Even the innocent craft fair was not immune. Nazified street fairs featured only hand-made "German" objects that delved into the Aryan history of the nation, and were pushed as holiday shopping strongholds that would keep the money out of the "Jewish department stores".
By 1944 the official version of the holiday moved even farther move away from the traditional as Christmas celebrations became exclusively focused on the war. Official "War Christmas" traditions became downright morbid and frightening, featuring resurrected dead soldiers and pushing the need for everyone to make personal sacrifices to fight a losing war. While the hottest holiday joke in Berlin was "Think practically - give coffins", the Culture Department issued a massive 200 page holiday primer that featured such lovely holiday reminiscences as:
On this evening we will think of the Führer, who is also everywhere present this evening wherever Germans gather, and place ourselves in the service of the fatherland. At the end of the war, it shall be greater, lovelier, and more impressive.
And this personal message from Hitler:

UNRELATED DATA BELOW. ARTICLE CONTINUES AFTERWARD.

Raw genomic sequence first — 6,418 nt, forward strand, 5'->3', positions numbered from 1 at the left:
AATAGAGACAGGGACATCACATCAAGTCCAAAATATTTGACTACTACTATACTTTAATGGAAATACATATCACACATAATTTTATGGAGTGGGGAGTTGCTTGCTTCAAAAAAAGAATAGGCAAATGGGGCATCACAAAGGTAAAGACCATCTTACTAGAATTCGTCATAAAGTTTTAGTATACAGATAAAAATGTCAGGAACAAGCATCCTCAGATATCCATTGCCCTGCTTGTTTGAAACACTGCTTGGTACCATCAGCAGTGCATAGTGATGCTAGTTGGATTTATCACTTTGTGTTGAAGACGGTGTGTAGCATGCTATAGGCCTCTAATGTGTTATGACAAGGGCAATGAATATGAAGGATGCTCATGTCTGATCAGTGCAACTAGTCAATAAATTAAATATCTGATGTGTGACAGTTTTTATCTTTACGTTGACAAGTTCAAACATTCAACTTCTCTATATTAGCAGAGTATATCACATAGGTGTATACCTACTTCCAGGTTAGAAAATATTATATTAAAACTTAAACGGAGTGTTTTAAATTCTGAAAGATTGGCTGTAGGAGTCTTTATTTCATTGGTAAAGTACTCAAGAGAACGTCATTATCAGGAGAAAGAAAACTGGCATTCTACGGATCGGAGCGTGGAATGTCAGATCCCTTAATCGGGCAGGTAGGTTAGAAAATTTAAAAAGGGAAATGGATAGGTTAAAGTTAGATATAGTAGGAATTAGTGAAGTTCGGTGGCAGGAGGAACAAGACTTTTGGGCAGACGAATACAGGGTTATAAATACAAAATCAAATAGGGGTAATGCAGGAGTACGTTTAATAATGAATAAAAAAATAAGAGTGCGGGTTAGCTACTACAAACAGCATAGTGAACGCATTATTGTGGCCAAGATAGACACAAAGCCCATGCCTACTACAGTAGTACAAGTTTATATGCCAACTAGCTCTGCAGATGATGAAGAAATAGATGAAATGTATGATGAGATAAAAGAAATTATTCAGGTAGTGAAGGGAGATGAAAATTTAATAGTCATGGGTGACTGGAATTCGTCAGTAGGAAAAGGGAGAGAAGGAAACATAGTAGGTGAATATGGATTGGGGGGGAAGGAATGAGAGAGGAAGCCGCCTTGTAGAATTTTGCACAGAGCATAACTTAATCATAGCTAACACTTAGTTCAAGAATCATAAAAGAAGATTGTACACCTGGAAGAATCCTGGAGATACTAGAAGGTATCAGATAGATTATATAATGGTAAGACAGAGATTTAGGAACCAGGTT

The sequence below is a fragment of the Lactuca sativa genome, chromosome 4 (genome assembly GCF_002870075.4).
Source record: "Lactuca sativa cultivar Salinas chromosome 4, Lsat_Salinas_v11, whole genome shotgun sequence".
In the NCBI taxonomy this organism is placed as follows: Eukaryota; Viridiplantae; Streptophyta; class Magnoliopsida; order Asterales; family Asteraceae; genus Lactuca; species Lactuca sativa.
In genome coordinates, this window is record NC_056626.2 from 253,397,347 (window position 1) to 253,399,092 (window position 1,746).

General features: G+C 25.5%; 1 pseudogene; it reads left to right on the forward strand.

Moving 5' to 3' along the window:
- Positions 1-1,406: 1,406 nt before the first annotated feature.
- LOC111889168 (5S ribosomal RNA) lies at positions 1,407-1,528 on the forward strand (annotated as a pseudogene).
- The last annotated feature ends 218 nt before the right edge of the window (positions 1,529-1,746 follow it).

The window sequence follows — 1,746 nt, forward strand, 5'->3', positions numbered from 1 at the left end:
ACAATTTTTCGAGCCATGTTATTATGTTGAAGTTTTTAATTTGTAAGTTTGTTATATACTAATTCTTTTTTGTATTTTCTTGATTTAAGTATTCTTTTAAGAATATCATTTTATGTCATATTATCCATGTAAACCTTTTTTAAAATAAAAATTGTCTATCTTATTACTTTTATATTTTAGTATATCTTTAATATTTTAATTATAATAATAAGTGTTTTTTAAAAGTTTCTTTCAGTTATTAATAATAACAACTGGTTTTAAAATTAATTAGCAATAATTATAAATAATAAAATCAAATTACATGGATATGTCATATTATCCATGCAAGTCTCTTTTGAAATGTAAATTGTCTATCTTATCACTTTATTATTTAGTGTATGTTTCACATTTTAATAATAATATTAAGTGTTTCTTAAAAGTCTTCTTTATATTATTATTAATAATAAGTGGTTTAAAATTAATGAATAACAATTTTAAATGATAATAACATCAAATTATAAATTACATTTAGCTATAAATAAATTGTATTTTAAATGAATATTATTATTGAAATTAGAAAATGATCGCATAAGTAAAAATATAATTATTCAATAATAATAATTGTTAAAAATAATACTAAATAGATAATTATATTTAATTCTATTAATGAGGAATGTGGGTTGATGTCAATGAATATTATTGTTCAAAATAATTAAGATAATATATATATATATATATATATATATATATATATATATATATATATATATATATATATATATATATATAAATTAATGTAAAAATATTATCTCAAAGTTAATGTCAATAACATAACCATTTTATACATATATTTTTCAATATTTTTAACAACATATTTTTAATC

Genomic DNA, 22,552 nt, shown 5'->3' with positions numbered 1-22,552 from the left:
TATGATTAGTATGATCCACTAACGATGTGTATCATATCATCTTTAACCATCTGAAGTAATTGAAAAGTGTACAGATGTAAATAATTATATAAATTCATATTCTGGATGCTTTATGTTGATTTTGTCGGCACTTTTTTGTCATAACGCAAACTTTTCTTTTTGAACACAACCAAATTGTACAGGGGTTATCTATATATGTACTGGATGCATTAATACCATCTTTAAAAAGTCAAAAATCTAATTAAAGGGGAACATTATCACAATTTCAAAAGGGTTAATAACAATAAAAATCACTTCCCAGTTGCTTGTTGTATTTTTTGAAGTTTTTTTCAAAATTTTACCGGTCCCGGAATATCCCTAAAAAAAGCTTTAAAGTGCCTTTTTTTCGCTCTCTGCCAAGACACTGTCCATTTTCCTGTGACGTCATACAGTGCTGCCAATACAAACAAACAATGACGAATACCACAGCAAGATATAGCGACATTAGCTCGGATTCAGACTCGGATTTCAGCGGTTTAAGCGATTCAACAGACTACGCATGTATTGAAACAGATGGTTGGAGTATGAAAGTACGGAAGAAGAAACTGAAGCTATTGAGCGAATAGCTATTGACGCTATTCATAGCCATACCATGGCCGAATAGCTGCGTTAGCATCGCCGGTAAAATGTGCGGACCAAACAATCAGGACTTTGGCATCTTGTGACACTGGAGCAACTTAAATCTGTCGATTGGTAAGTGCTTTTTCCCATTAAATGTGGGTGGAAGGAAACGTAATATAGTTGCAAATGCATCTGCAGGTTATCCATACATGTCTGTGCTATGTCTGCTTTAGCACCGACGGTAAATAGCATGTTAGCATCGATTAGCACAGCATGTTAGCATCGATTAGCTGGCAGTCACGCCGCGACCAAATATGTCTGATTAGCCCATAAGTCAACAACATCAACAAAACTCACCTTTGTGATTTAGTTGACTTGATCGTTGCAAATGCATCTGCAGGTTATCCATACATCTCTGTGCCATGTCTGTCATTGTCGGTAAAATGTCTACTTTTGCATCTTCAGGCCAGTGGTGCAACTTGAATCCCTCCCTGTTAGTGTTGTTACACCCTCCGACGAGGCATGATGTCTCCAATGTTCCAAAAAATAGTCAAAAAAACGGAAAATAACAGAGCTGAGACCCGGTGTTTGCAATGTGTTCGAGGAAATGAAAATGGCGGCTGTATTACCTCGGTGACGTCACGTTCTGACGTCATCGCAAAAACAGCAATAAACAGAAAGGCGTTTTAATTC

All nature is a gigantic struggle between strength and weakness, an eternal victory of the strong over the weak.
Or how about a heart-warming holiday poem (and accompanying photo):
The frost creaks
The storm rages
The peace I extol
I see in them.
The bright flame blazes!
Murder, hatred, death
They fill the earth
With grim threatenings.
Never will there be peace, they say,
Swearing an oath with bloody hands.
What care I about cold and pain!
In me burns an oath
Blazing as a flame
With sword and heart and hand.
Come what may
Germany, I am ready!
View more excerpts from the book (again at the German Propoganda Archive).
Being masters of propaganda, the Nazi's didn't just limit themselves to print. Here is a 1942 propaganda film (YouTube link) showing cutie-pie German kids celebrating the holiday and of course thinking of the soldiers and the great nation. Anyone speak German and want to provide a rough outline of what is going on?
For all their efforts, the Nazi's still couldn't kill the Christmas sprit. Here's an excerpt from Joe Perry's essay "Nazifying Christmas":